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Why do divers and freedivers drown

Thread Status: Hello , There was no answer in this thread for more than 60 days.
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YakDiver

Well-Known Member
Apr 15, 2004
37
5
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I have often wondered why experienced scuba divers and freedivers drown/die
For me as being self taught, but I do not go down far these days how a mer mortal like me has a chance of surviving, I take all the necessary safety equipment I even have a Co2 lifejacket/snorkell vest just in case I get tired, the only time I feel unsafe is when I go alone or I don't have my kayak with me a 2 foot torpedo float is OK but a 12 foot kayak can be seen a long way off, so why do experienced scuba divers and freedivers drown/die do these die for over stepping there limit or what.
YakDiver
 

samdive

Mermaid, Musician and Marketer
Nov 12, 2002
3,221
278
173
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we drown because we are not mermortals...

only kidding..

freedivers drown because we black out or samba without someone to hold our head out of the water

scuba divers drown because we get cocky and stop taking all the safety precautions we used to as a beginner.. perhaps.

and for many other reasons no doubt

keeping it simple

Sam
 

Tommy Engfors

New Member
Jul 29, 2003
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I have been thinking about the same thing.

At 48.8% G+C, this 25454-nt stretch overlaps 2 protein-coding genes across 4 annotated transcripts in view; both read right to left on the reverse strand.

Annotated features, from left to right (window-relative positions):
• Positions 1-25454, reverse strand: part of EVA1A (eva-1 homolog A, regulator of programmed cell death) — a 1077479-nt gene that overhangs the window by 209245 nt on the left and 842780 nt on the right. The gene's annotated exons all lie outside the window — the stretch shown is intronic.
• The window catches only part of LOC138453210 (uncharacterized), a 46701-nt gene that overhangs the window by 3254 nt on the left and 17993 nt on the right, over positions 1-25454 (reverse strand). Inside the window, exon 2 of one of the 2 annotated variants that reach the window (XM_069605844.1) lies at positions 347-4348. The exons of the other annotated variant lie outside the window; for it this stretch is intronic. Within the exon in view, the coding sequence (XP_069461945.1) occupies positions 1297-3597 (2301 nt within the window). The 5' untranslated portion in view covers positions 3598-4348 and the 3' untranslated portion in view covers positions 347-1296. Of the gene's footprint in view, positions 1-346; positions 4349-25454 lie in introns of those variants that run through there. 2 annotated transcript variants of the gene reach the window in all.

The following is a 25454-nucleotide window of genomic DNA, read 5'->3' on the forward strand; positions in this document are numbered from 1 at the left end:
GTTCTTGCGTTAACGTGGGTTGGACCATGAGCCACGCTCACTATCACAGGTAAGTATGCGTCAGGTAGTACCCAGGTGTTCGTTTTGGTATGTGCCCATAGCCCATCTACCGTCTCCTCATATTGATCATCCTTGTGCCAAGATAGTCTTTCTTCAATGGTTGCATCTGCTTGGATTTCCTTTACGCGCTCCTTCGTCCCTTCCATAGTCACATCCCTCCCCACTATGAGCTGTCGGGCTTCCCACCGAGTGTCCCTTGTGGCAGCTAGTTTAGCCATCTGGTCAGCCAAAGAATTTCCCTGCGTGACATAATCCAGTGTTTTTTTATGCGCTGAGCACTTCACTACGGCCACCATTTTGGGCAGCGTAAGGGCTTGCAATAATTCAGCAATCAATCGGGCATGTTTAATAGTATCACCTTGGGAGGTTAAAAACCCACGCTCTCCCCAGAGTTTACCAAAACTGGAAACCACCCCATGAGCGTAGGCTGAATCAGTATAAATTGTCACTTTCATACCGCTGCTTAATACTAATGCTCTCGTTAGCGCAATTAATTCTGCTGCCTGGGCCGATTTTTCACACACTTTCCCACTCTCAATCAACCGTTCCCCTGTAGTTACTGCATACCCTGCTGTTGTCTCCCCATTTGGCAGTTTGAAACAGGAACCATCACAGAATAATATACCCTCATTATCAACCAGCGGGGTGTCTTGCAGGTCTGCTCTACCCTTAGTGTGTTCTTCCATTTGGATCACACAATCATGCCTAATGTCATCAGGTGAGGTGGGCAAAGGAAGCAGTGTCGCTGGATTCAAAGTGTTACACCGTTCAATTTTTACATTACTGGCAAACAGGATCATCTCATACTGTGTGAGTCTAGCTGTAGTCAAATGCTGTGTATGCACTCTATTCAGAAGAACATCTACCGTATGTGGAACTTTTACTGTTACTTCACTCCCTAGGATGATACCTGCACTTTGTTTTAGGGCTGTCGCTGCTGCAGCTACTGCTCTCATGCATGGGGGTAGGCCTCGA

Like Sam says - They die for a number of reasons.

What is frustrating is why they die. Often the facts are few and/or unclear. Sometimes it is a complete mystery. The very nature of the activity does of course make it hard to produce good documentation of fatal misshaps. Even more frustarting, however, is the fact that even very experienced divers seem to die just like that. That is when you really start to wonder.
 

JasonWelbourne

New Member
Aug 17, 2004
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Entropy

I think it all boils down to the "El Diablo" phenomenon. The "El Diablo" phenomenon is what happens when a person shoots themselves with a gun that they know was not loaded. When I was freediving the other day stupidly with a dry snorkel, I accidentally inhaled some of the air as the snorkel compressed while trying to remove it from my mouth at a depth of 10 meters because it was becoming uncomfortable. As I ascended I suddenly had the urge to cough which I later realized was due to lung stretching. I am still kind of sore. In my opinion if it is possible to get an injury like that at a mere 10 meters, then the number of things that can go wrong in a dive are inconceivable. I occasionally find myself actually forgetting to equalize... What would that do to a person who had weak eardrums? For me my ear just become congested and I have to stop diving for the day, but for someone prone to eardrum ruptures, they would suddenly find themselves disoriented at some random depth. For those that dive very deep, I beleive merely opening your glottis on ascent could burst one's ear drums. At 40 meters with no fins, I am sure that could prove fatal. I guess it's all about good habits, good training, and the common sense and control not to dive when you feel bad.
 
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Tommy Engfors

New Member
Jul 29, 2003
126
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Well said Jason.

I can tell what happens to a person who forgets to equalize. I blew my right eardrum at 5 meters. It was very easy. I just pinched, blew and that was it. Luckily only a tiny amount of water entered my ear. I did not experience any vertigo.

It's hard to refute the value of good habits and training like you say.
 
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